EJMP&EP





Removal of arsenic from contaminated water by foam flotation

Z. Pan, L. Zhang and P. Somasundaran*

NSF-Industry/University Cooperative Research Center for Advanced Studies in Novel Surfactants, Langmuir Center for Colloids and Interfaces, Columbia University, New York, N Y 10027, U.S.A.


Received 23 January 2002; accepted 18 June 2003




ABSTRACT

Foam flotation has been employed in this work for enhanced removal of arsenic species from water. The method involves interactions between arsenic species or arsenic-hydrolysable multi-cation complexes and surfactants, and removal of the hydrophobic complexes formed by air bubbles under quiescent conditions. The system in our experiments consisted of arsenic(V) oxide hydrate, aluminum chloride, sodium dodecyl sulfate (CH3(CH2)11OSO3Na), dodecylamine (CH3(CH2)11NH2), and frothers. It was found that as much as 99% removal of arsenic species can be obtained by adsorbing colloid flotation, the removal being depended upon the solution pH, the ratio of arsenic to aluminum chloride and the interactions between the arsenic-multication species and the surfactants used as collectors. The low removal (less than 10%) of arsenic species by ion flotation in our experiments suggests that the interactions between arsenic species and oppositely charged surfactants may be weak, and therefore an activator is needed to transform arsenic species into more ionic forms for the ionic flotation of arsenic species. These results show that flotation based on the interactions between arsenic-multication species and surfactants is a new effective method either by itself or in combination with other techniques for the removal of arsenic from effluents.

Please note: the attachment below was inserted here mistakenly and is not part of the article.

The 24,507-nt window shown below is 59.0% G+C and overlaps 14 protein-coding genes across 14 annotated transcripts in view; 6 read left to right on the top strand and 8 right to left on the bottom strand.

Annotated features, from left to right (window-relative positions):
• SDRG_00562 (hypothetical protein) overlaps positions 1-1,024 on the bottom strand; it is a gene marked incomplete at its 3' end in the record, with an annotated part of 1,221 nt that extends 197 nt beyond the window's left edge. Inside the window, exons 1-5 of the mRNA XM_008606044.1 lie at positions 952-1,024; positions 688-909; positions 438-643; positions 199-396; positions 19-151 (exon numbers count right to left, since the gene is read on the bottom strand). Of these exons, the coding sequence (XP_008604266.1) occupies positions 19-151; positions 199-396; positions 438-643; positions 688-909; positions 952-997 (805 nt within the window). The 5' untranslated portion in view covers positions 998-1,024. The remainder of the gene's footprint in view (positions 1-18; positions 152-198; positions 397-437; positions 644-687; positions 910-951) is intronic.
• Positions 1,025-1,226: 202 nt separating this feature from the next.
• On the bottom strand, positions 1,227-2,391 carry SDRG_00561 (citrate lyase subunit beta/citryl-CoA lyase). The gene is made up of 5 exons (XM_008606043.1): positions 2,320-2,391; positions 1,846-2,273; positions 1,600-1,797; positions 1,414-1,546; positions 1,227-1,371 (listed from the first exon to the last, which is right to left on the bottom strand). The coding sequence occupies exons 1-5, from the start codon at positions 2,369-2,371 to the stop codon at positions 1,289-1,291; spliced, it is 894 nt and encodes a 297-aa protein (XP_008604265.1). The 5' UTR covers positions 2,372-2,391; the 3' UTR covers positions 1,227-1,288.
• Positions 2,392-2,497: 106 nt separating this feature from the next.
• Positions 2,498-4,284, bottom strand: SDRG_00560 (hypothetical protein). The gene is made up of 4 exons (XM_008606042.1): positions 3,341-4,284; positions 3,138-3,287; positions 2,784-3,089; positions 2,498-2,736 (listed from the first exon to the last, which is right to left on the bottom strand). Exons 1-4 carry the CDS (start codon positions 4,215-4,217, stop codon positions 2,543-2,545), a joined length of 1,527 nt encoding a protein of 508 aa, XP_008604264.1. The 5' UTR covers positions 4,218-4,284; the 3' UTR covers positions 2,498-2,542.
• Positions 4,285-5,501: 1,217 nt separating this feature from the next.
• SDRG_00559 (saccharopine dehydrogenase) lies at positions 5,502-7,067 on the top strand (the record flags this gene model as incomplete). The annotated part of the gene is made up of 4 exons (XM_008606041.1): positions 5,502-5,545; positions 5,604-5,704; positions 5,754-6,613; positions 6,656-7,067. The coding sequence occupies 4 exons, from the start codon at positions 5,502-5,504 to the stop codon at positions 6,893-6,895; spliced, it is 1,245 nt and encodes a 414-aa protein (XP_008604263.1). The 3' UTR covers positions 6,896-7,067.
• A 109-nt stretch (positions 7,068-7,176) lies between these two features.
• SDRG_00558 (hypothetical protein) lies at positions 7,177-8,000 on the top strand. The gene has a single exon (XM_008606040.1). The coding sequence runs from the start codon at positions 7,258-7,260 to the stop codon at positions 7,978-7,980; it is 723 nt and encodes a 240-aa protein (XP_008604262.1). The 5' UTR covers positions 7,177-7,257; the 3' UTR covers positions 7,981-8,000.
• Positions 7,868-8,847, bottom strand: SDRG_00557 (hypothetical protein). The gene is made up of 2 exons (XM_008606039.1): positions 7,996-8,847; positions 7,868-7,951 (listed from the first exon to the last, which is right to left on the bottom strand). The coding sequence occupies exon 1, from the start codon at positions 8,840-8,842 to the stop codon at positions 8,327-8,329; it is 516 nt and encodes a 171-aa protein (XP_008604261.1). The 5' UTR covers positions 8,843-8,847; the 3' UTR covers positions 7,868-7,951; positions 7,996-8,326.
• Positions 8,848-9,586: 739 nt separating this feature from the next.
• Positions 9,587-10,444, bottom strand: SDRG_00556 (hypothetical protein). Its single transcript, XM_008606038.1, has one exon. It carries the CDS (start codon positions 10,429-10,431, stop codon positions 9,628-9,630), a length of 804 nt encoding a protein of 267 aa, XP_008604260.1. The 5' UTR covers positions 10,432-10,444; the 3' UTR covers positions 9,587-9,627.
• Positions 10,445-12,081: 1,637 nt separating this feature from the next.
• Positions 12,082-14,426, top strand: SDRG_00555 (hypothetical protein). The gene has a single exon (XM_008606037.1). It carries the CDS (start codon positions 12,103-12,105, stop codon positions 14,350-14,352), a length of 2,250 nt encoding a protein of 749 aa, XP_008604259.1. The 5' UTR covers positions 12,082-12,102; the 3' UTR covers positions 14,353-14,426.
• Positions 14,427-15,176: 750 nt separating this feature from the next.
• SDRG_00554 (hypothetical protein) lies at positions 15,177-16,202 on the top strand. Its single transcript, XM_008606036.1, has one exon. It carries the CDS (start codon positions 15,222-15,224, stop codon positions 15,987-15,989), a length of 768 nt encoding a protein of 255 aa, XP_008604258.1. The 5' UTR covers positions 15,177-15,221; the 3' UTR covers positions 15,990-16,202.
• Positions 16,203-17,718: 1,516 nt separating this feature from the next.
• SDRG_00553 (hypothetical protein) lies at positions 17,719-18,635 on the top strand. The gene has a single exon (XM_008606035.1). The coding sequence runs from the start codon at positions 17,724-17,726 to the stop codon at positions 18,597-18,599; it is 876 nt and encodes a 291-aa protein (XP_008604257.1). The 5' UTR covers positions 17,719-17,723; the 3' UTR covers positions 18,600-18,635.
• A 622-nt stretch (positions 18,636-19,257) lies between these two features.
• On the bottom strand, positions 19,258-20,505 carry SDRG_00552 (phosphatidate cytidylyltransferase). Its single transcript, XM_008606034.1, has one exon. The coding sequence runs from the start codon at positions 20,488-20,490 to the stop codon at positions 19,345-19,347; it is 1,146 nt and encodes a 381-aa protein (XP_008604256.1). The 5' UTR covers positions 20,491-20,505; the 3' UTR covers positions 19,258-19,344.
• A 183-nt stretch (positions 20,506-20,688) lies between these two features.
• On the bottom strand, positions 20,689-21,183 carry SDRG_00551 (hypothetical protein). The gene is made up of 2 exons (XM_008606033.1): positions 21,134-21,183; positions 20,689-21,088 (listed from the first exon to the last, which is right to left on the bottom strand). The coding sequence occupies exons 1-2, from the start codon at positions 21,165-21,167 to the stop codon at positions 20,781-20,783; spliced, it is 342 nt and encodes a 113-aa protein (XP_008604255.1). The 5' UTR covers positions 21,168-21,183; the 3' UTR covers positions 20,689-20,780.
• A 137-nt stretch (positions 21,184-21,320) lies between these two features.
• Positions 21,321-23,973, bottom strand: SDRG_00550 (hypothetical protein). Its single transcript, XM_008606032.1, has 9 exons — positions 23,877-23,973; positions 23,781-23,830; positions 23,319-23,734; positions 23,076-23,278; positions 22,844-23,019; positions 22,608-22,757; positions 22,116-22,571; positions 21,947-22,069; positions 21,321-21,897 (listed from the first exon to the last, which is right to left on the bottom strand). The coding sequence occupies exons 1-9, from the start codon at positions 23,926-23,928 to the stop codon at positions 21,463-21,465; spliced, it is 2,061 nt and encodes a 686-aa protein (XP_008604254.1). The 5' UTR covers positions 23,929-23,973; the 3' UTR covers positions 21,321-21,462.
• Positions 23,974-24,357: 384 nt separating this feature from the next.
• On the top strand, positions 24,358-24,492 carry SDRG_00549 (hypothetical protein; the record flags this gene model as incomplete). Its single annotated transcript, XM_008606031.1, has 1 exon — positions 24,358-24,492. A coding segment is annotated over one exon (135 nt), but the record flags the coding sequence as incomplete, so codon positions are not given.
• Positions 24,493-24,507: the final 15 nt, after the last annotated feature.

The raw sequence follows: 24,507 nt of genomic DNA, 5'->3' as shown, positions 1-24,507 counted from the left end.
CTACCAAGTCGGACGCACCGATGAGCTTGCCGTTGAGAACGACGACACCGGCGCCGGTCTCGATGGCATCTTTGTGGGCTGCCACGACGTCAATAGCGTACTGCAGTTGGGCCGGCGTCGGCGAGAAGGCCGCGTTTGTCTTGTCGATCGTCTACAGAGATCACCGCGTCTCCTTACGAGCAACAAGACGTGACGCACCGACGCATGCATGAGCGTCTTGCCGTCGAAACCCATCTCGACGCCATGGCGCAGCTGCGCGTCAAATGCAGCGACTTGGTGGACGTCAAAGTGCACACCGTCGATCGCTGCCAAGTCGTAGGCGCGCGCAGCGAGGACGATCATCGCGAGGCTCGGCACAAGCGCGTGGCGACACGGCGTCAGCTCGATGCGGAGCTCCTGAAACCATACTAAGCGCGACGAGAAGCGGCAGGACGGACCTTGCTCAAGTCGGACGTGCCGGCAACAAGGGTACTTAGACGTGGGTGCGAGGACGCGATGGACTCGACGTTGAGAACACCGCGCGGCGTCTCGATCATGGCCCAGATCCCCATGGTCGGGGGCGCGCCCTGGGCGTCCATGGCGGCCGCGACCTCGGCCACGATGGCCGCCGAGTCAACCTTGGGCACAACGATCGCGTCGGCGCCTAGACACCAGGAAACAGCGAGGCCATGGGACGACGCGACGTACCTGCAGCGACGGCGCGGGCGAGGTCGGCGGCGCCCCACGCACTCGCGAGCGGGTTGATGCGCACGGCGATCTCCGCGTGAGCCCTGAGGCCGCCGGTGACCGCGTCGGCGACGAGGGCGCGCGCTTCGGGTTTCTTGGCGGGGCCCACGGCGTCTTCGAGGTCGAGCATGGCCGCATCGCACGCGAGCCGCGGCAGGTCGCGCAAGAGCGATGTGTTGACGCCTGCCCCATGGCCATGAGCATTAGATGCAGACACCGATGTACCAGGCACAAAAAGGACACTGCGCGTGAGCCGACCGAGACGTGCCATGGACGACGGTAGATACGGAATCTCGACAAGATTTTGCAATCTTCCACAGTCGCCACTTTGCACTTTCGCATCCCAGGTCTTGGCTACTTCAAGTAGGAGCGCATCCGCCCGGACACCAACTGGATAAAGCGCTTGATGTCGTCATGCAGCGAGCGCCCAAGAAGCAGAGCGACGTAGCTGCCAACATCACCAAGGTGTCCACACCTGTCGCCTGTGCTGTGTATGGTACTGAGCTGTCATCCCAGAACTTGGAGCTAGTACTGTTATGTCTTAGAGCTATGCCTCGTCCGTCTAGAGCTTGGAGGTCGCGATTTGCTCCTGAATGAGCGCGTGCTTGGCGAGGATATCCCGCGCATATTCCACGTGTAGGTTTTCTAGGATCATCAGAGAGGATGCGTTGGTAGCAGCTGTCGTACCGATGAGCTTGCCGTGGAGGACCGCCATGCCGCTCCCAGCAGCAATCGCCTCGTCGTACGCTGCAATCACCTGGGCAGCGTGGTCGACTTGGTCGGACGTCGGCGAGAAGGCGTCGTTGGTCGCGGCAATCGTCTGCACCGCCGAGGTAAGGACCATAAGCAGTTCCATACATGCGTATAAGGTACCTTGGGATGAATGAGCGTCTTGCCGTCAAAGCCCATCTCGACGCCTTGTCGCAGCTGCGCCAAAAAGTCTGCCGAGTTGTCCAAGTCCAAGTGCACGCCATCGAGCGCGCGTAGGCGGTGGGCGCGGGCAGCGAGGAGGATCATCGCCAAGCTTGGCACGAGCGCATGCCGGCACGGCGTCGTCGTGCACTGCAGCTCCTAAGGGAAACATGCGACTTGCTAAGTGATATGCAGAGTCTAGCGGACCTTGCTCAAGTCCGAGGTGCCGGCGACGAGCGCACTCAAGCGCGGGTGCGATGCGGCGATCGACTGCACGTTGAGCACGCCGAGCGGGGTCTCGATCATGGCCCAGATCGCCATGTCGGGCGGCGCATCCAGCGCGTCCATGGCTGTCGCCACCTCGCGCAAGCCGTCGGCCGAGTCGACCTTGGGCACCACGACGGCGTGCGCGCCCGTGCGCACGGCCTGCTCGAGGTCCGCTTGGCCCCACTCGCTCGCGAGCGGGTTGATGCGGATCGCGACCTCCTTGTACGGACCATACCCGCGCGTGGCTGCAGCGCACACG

Keywords: Arsenic removal; Foam flotation; Aluminum chloride; Surfactants



* Corresponding author
   E-mail : ps24@columbia.edu